Havelock-based program fosters local engineering talent in eastern NC
In the early 2000s, two NC State alumni had the vision of growing their own engineers to ensure they had enough talent to supply the needs of NAVAIR’s Fleet Readiness Center East (FRC East), a U.S. Navy aviation repair and maintenance facility at Cherry Point in Havelock, North Carolina.
Chris Holder, then head of air vehicle engineering at FRC East, and Dennis West, then head of research and engineering, had both earned degrees from NC State’s Department of Mechanical and Aerospace Engineering. They approached NC State and Craven Community College about developing a site-based Bachelor of Science in Engineering (BSE) program with a concentration in Mechanical Engineering Systems (MES) at Craven’s Havelock campus. While West moved on to another role, Holder, now head of research and engineering, continued to work to get the program off the ground. In 2004, Bill Fortney started as NC State’s Eastern North Carolina regional director of engineering, and by 2012, the first class of four graduates completed their degree.
Ten years since the first graduating class, 75 people will have graduated from the Havelock site, with 91 percent of them staying in eastern North Carolina. The program has strengthened support for the U.S. Marine Corps at FRC East, the only fleet readiness center commanded by Marines, as well as made a significant impact on eastern North Carolina’s economy.
After Ben Tosto reached a ceiling in the construction industry, he started looking for other options. He was 30 years old, had two kids, a wife and a mortgage — relocating was not an option. He learned that he could take night courses in the site-based MES program while still working and without leaving eastern North Carolina. He was sold.
Being able to get the entire four-year degree without leaving Havelock — it was almost a no brainer.
“It was the hardest thing I’ve ever done in my life,” Tosto laughed, recalling his struggles of trying to work full time while studying engineering. “But I wouldn’t be where I am today if it wasn’t for that program.”
Tosto works for NAVAIR as a mechanical engineer. “It’s very rewarding, knowing that you’re making a difference in something so large,” Tosto said. “There’s a sense of pride there. When you see a military craft fly over, you look up and you know that you had a part in that.”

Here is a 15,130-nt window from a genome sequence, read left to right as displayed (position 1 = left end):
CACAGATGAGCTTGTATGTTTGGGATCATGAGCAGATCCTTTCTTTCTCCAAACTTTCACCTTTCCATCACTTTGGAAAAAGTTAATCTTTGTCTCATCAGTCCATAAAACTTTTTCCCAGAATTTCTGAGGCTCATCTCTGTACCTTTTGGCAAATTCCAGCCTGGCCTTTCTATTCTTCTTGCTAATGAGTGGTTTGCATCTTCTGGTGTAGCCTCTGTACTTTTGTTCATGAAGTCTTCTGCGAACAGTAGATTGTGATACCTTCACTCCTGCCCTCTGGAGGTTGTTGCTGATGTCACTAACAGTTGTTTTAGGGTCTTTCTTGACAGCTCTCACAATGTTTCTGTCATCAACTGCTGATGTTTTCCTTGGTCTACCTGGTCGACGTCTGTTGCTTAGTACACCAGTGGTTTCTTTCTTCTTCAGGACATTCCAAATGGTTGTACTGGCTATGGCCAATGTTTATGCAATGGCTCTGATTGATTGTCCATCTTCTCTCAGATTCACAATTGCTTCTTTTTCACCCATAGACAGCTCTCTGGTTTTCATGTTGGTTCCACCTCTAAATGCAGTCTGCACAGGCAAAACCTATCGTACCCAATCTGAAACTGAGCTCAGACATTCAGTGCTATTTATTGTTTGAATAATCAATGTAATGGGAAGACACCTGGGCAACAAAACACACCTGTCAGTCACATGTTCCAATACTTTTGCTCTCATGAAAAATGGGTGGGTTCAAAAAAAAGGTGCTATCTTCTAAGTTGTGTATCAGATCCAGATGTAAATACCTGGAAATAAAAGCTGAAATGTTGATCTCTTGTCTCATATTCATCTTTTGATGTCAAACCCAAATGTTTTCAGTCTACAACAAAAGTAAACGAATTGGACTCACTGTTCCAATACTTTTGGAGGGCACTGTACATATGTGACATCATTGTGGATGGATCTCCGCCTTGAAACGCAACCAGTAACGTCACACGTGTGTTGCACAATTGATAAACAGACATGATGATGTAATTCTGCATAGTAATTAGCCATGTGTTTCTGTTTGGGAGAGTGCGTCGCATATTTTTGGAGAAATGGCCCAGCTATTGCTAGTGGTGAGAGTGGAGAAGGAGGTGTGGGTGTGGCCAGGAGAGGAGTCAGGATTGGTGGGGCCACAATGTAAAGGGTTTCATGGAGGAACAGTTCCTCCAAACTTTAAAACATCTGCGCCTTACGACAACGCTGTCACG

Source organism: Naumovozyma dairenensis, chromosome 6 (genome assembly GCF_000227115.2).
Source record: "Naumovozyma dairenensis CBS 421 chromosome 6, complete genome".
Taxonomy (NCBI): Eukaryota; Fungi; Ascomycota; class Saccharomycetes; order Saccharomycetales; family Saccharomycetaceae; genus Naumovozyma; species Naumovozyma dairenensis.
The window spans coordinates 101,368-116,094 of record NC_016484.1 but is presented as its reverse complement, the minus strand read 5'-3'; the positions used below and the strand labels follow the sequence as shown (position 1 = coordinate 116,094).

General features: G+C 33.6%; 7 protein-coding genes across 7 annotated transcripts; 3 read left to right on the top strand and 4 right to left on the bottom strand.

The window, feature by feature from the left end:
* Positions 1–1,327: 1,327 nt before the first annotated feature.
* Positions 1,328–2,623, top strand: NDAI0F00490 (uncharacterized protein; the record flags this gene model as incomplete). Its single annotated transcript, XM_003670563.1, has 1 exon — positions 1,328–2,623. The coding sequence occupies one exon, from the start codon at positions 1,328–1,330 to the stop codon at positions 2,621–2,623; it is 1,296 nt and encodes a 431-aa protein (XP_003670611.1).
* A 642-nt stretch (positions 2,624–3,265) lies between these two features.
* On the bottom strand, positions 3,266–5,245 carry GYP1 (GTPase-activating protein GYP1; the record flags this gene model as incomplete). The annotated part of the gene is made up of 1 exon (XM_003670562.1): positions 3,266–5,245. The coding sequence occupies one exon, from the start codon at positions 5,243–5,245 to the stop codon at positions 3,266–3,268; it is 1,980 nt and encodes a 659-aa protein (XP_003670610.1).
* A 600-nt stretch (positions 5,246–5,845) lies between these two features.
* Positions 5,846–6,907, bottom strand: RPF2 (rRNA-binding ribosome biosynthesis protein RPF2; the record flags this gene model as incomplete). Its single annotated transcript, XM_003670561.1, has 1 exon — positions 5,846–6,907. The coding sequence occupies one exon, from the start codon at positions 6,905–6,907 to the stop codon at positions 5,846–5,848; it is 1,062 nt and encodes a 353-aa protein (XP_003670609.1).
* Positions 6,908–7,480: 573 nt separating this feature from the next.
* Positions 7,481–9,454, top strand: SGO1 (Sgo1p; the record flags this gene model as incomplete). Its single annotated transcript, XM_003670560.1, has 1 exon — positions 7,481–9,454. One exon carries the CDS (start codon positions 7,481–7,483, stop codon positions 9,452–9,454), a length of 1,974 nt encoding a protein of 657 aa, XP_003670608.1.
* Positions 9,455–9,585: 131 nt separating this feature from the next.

The program’s benefits have also extended beyond FRC East. Twelve percent of its graduates have been employed locally by other companies.
“That’s a really neat phenomenon that’s happening that none of us anticipated,” said Fortney. “The program is helping Cherry Point but it’s also helping other eastern North Carolina companies who need engineering talent.”
Havelock-based Tandemloc, which designs and manufactures cargo handling equipment, has a small group of engineers. Two of those engineers will be retiring soon, and the company needed to find a new head of engineering. Tandemloc’s leadership approached Daniel Colwell, employed in their machine shop at the time, about enrolling in the program. Colwell had a wife, a son and a full-time job and was not able to relocate or commute for school. Now, after receiving his BSE, he is an engineer for the company.
“Being able to get the entire four-year degree without leaving Havelock — it was almost a no brainer,” Colwell said. “It was an opportunity I just couldn’t turn down.”
While the program is appealing to nontraditional students like Tosto and Colwell, NC State and NAVAIR have collaborated on efforts to draw in more traditional students — students coming directly from high school.
“Early on we knew that if the dream of growing their own engineers was going to be realized, we would have to invest in the K-12 pipeline,” Fortney said.
NC State and NAVAIR began visiting classrooms to expose students to engineering activities. Together, they started a middle school engineering camp. Holder and Fortney also created a Science and Engineering Forum for Craven and Carteret counties with the goal of encouraging students to consider pursuing STEM careers.
“All of that work has created an awareness of engineering in eastern North Carolina, so we have seen an increase in our traditional population,” Fortney said of the students in the Havelock MES program. “We love having the mix of traditional and nontraditional students because they help each other. Having a mix makes for a rich learning environment.”
Today, 60 percent of the site-based MES program’s students are traditional, 29 percent are veterans and 11 percent are nontraditional locals.
“We’re excited that the program continues to grow and will soon sustain 20 to 25 graduates every year,” said Ray Staats, president of Craven Community College. The school recently completed construction of a STEM building on the Havelock campus that allows the college to devote significantly more space and resources to the program.
“As we’re at this 10-year point, we look back and we can name students that have come through the program that we know would never have been able to have their engineering degree without this program,” Fortney reflected. “We see the change that it’s made in their life. But we also see the change that they’re having on the men and women that serve us in the military because of the work that they do supporting military aviation. It’s humbling realizing that we’ve been able to play a part in that and the significant impact that this partnership has had and is still having on eastern North Carolina. NC State, NAVAIR and Craven Community College had the foresight to make a long-term investment in eastern North Carolina, and that investment is paying off. It’s a great story.”